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Oddness with recursive polymorphic variants
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Date: -- (:)
From: Jeremy Yallop <j.d.yallop@s...>
Subject: Re: [Caml-list] Oddness with recursive polymorphic variants
Thanks for all the replies.  My current understanding is as follows:

Given the types

    type f = [`A]
    type g = [f | `C]

then the following function is not acceptable

    let k (x:f) = (x:g)

because f and g are not unifiable: they are "closed rows" with different 
fields.  There are a number of ways to "open" the row, however:

    let k (#f as x:f) = (x:g)

This one is acceptable because the pattern "#f" means "an open row that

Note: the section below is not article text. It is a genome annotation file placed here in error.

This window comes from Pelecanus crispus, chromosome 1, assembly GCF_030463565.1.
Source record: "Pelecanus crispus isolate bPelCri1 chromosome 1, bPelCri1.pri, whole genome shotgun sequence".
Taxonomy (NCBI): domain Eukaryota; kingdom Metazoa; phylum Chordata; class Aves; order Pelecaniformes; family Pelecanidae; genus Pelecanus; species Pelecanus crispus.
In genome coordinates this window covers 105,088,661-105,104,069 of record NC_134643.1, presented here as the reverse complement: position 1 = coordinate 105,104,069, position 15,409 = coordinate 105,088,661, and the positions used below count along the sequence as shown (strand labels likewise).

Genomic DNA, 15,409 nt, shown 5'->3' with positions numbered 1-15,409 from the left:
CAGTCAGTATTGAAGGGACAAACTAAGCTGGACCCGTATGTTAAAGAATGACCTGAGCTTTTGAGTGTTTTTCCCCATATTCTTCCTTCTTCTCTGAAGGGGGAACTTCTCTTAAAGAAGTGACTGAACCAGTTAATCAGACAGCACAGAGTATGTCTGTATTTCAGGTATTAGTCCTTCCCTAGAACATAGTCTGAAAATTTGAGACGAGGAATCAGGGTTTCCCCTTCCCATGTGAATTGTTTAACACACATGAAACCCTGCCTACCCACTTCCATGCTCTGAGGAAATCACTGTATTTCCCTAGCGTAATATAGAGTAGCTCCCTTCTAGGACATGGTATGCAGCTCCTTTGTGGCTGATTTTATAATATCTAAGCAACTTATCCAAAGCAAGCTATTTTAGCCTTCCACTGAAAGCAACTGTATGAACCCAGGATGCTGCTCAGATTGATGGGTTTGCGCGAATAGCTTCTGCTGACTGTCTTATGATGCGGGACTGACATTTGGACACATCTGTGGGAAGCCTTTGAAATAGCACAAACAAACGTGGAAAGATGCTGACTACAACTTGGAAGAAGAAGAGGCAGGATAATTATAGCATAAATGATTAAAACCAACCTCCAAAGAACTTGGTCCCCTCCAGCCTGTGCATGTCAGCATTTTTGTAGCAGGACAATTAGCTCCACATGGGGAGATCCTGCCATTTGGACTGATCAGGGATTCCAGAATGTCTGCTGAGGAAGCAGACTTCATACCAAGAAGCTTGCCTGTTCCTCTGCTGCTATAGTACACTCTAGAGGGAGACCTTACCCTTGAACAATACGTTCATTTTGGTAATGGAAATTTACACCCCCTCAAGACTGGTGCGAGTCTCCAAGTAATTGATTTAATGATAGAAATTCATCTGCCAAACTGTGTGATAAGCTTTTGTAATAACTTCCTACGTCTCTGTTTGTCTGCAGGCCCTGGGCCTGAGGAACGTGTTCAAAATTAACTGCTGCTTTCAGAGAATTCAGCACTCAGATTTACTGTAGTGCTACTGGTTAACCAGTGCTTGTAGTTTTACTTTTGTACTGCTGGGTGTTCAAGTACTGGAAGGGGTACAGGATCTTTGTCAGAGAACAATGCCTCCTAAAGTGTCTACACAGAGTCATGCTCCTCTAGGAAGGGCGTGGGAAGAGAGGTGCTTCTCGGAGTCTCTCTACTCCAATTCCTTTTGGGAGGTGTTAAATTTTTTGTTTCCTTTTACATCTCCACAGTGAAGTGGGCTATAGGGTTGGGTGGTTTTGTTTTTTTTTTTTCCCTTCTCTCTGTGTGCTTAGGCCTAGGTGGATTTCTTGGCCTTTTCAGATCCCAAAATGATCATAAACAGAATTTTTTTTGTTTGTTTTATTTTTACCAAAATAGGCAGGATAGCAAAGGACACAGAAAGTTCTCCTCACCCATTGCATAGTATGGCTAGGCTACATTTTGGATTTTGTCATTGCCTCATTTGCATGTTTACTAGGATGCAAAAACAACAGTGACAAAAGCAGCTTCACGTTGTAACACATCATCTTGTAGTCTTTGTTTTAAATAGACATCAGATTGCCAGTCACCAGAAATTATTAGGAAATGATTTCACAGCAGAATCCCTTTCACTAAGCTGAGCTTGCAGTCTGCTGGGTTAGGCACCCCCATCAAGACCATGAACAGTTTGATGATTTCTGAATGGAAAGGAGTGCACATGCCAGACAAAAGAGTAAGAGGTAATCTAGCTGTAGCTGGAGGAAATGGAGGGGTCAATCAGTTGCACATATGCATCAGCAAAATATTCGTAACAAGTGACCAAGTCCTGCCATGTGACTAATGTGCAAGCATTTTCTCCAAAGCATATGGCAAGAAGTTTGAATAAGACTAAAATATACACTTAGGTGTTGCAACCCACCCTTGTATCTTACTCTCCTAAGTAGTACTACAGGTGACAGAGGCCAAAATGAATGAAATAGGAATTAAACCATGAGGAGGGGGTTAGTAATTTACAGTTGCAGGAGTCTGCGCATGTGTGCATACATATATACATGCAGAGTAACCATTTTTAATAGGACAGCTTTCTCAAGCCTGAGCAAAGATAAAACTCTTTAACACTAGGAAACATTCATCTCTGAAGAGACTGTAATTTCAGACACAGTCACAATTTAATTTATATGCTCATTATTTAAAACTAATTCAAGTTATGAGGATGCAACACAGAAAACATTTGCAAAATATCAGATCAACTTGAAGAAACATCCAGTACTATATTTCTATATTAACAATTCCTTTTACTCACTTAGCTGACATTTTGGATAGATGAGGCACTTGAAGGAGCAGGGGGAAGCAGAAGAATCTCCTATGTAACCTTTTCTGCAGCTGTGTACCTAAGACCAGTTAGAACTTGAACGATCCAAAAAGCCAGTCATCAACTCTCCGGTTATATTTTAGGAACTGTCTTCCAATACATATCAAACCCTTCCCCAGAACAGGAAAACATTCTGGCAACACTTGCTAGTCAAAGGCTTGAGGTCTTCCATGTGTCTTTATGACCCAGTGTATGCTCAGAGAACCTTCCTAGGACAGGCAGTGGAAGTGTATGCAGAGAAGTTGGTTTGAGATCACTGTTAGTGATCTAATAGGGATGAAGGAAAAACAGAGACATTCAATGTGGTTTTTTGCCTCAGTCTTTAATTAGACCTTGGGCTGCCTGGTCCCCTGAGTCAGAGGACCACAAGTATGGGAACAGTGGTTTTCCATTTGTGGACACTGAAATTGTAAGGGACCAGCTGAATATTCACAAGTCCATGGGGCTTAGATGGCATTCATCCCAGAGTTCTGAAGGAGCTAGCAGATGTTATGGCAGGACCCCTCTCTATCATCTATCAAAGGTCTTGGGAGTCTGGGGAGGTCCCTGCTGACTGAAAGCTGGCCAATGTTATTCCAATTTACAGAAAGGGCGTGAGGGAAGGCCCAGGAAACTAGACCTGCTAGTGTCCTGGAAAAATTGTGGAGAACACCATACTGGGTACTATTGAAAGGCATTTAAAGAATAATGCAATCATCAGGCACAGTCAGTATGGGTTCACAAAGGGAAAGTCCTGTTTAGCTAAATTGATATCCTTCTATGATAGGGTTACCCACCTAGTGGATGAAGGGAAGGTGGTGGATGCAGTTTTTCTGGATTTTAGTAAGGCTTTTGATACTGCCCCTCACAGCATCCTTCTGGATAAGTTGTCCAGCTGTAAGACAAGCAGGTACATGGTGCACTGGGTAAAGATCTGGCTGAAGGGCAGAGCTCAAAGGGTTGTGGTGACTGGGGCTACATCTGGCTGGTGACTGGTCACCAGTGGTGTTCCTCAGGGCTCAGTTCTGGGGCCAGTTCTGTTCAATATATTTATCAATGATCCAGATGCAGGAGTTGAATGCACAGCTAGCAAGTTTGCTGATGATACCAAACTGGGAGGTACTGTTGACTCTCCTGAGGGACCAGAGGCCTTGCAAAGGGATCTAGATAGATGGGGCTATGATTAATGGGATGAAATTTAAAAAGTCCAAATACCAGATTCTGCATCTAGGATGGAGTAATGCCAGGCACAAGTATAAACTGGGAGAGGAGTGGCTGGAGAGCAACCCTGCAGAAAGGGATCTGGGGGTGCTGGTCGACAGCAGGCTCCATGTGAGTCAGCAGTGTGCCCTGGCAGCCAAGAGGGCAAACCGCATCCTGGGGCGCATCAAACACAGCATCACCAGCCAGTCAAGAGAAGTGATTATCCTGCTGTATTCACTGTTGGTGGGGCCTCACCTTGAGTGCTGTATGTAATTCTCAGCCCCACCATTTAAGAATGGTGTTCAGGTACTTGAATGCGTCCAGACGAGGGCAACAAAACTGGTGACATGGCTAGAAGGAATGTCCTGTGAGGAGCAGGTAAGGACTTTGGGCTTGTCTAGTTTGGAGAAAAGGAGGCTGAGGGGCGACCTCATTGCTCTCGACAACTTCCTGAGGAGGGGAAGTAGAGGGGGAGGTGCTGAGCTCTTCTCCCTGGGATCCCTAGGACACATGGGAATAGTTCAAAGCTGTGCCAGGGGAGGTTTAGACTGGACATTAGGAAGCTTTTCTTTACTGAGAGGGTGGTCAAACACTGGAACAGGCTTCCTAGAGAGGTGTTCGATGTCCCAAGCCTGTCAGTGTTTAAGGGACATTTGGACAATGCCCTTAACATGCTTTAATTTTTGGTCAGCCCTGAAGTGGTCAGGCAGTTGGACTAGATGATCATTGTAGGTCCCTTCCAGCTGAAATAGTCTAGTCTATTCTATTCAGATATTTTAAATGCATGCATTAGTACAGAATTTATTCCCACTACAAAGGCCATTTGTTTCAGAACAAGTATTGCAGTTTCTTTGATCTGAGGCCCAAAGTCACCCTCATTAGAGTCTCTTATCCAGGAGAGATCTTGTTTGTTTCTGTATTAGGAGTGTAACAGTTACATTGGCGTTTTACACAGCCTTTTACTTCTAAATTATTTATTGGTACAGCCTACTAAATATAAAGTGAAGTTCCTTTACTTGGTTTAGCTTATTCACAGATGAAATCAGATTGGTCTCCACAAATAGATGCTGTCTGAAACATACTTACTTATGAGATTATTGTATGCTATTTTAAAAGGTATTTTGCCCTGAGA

includes all the tags in f".  (That's its type on the rhs, anyway.  The 
pattern (and the function) will accept exactly those tags in the type 
"f").  The type annotation on the parameter doesn't affect the type of 
"x", although the compiler does check that the type of the annotation 
and of the pattern can be unified.  The case where all the tags (only 
one in this case) are enumerated is treated identically:

    let k (`A as x:f) = (x:g)

Finally, the explicit coercion (:>).  Like the acceptable patterns, this 
"opens" the row, allowing it to be unified with "g" (or, indeed, with 
any other row type whose tag parameters don't clash with those of "f").

How does that sound?

Jeremy.